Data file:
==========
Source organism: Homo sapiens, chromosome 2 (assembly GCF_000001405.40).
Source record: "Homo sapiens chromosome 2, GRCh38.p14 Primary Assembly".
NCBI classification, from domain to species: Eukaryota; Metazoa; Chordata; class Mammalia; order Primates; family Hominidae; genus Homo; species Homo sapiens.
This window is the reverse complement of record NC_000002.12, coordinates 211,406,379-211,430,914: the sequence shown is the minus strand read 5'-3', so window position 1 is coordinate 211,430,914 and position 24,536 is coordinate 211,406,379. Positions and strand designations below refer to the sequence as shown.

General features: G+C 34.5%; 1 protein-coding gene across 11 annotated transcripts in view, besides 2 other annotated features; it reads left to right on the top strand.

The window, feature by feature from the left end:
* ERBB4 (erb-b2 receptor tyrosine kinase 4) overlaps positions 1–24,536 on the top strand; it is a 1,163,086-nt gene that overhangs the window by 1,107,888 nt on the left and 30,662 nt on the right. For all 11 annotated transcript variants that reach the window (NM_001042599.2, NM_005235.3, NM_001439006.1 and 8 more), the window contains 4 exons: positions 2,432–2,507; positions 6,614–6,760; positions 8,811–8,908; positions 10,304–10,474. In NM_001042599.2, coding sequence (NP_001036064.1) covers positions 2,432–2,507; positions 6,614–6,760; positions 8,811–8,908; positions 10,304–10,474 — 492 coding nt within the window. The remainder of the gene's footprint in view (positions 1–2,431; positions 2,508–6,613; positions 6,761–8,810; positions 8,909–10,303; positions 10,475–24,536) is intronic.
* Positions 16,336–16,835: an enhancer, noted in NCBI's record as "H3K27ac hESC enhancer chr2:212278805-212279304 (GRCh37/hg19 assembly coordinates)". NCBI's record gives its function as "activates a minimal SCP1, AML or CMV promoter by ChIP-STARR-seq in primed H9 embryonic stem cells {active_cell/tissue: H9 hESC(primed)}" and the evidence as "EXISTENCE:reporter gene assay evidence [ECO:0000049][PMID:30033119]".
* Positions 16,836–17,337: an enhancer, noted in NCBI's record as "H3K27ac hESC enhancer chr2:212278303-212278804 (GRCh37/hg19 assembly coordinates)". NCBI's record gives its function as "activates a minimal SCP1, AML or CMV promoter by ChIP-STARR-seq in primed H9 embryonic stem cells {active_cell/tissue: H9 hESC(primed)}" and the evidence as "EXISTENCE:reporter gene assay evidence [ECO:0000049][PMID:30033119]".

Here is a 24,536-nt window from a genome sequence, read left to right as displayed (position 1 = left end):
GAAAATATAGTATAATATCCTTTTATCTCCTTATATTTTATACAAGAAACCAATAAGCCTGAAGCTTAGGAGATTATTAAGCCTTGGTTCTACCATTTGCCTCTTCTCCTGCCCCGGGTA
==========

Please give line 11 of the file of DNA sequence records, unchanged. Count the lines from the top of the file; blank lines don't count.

GAAAATATAGTATAATATCCTTTTATCTCCTTATATTTTATACAAGAAACCAATAAGCCTGAAGCTTAGGAGATTATTAAGCCTTGGTTCTACCATTTGCCTCTTCTCCTGCCCCGGGTA